At Frankfurt, look out for these hot titles from Japan, including Asia’s answer to Karl Ove Knausgaard, in the form of a lonely girl lost in the big city.
Discussions as the International Translation Day conference focused on how to sell more literary translations, with an emphasis on sales and marketing.
After snapping up most of Murakami’s latest book to thwart Amazon, Kinokuniya bookstore chain plans to try monopolizing more titles.
When Tsutaya Bookstores partnered with the Takeo Library, the result was a stunning building that left only enough money to stock it with cast off books.
With more than two million copies in print, Japanese comedian Naoki Matayoshi’s novel Spark is on track to be the bestselling Akutagawa Prize-winner ever.
Kate Ohara offers an overview of hot titles, authors and literary trends in Japan aimed at overseas agents and scouts on the prowl for book rights.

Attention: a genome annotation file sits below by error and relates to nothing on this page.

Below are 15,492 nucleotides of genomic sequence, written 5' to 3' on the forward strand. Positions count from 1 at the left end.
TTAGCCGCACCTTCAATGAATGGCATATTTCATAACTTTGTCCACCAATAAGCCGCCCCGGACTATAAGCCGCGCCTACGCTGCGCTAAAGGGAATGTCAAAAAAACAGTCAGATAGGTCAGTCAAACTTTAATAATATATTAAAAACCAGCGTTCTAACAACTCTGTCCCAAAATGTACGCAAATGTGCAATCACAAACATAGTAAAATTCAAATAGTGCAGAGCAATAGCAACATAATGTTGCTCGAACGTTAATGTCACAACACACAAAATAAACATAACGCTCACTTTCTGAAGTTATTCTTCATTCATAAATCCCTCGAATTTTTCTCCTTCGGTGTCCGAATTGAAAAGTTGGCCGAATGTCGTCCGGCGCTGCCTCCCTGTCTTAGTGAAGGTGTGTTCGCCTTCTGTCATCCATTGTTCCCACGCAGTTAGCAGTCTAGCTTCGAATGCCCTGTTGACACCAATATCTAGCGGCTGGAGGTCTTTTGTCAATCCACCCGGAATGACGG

Kinokuniya, Japan’s largest bookstore chain, has purchased 90% of the print run of Haruki Murakami’s new book to encourage readers to go to physical store.
Operated by Shibuya Publishing Booksellers, the new Book & Bed capsule hotel in Tokyo ‘invites bibliophiles to sleep in the stacks’ of an actual bookstore.
Matt Alt explains how as video games evolved from simple amusements into a cinematic storytelling medium, translation became integral to the process.
A trio of international publishing sales executives reflect on the different attitudes toward book pricing across the world, wondering what the future holds.